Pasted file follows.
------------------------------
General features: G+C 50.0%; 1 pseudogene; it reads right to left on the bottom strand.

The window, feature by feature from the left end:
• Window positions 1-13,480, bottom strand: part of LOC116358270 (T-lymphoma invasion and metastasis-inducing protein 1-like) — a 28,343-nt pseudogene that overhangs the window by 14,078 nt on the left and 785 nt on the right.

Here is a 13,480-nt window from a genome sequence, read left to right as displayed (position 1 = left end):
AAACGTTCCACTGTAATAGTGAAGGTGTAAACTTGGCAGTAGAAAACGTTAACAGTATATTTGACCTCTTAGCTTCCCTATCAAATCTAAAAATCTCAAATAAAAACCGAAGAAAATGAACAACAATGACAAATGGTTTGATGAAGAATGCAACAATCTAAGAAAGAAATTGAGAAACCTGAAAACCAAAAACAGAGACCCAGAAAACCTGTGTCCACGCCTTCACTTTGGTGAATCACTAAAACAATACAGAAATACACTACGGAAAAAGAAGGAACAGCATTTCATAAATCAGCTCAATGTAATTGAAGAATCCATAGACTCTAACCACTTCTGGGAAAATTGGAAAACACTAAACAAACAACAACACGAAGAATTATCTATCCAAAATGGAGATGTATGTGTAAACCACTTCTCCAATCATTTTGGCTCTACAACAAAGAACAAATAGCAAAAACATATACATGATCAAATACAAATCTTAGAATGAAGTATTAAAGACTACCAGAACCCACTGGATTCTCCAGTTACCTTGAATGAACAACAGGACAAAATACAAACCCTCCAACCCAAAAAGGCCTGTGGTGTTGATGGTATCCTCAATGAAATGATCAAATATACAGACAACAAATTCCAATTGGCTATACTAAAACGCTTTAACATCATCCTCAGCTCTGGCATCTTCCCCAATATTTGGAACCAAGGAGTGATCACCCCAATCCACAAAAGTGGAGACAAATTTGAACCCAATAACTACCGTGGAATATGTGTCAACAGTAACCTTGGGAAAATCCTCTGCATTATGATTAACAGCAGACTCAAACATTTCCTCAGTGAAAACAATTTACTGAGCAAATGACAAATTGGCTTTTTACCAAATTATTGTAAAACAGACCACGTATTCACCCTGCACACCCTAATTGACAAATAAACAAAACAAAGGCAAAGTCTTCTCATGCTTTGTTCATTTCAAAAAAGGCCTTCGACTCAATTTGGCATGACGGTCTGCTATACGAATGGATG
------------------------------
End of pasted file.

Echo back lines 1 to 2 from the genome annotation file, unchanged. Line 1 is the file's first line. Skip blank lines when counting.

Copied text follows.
General features: G+C 50.0%; 1 pseudogene; it reads right to left on the bottom strand.

The window, feature by feature from the left end: